Tag Archives: comic book industry

Fear of the Black Hero

 

LongTimeComin
Long time comin’…

The Black heroes are coming, y’all… I SAID THE BLACK HEROES ARE A’COMIN!

Right now, some would feel that American society is under attack. The heroes they would normally turn to have been compromised, captured, and in some cases, systematically destroyed as their way of life is going through a fundamental shift. To those feeling this pressure, I would like to say one thing:

Get over it.

In the past couple of weeks, amidst the heart-breaking tragedies, amidst the ongoing home-grown terrorism that people of color, women and other communities that are not Cis-gendered, White men have been subjected to, amidst the blustering of would-be demagogues and the corruption of elected officials who would rather save their own skin than bring the gross abuse of injustice to light, something else has happened:

Diversity has come to heroism.

I’m going to concentrate on what has happened, what has been revealed on the television, digital and widescreens. I am going to celebrate what is already here and what is to come…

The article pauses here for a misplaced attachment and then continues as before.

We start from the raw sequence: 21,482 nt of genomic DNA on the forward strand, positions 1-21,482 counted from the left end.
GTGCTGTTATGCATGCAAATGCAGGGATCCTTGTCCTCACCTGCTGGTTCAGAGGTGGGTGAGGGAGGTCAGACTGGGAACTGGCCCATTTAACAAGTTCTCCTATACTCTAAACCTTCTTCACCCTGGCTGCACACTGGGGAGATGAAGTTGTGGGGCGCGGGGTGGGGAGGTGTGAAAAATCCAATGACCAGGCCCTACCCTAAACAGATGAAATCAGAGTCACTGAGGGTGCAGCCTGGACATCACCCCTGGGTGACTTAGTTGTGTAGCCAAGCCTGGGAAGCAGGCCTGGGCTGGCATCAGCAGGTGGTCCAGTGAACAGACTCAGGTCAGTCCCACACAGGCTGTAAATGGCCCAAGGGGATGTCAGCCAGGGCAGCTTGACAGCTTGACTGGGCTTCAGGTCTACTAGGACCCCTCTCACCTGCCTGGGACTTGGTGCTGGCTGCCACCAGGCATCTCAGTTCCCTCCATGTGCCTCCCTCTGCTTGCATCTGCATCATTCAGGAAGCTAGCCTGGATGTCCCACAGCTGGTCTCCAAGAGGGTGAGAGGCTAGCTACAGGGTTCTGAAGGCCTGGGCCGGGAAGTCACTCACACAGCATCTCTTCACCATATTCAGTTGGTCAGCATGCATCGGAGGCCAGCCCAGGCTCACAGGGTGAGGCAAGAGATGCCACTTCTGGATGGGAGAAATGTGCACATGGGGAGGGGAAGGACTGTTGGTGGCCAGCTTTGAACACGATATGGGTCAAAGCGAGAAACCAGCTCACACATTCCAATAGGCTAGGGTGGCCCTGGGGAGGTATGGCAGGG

And yes, I’m going to give the Corporate Two their props.

Creed-Jordan
The Champ is here…

First off, let’s talk briefly about Creed. Let’s talk about a little film that at once is an amazing addition to a beloved film mythology, yet can stand on its own while creating a completely new franchise. Let us praise Ryan Coogler’s vision of a Black hero, Adonis Johnson (Creed) the son of fallen hero Apollo Creed once rival then mentor then brother-in-arms to the lovable underdog Rocky Balboa. Let us praise Michael B. Jordan’s performance of a young man saved by Creed’s wife, had a good job, but gave it all up to pursue his passion, his father’s passion, for boxing. Let us celebrate the portrayal of a determined young man finding his way, forming his family and taking control of his own destiny.

Luke Cage Netflix
A Hero for Hire indeed…

Second, let us give thanks to the appearance of Luke Cage in Marvel’s Netflix series Jessica Jones. Let us take note of how a character that once epitomized the stereotype of the hyper sexualized angry Black male became an emotional center of perhaps the most mature depiction of superheroics on the screen. Mike Colter’s portrayal of the future Hero for Hire showed a true depth of strength, honor and heart. From the casual use of his super strength to his almost casual boredom when an assailant tried to pierce his unbreakable skin to his interaction with Krysten Ritter’s Jessica Jones in probably the most honest portrayal of interracial relationships even seen on film, his Luke Cage may have had steel-hard skin, but his heart was all gold…

And, left viewers wanting more. With his series coming in 2016, we will probably see the Blackest, make that honestly Black, superhero series since the first Blade movie make it to the screen. Furthermore, we will see the first Black heroine, Daughter of the Dragon Misty Knight on camera as well…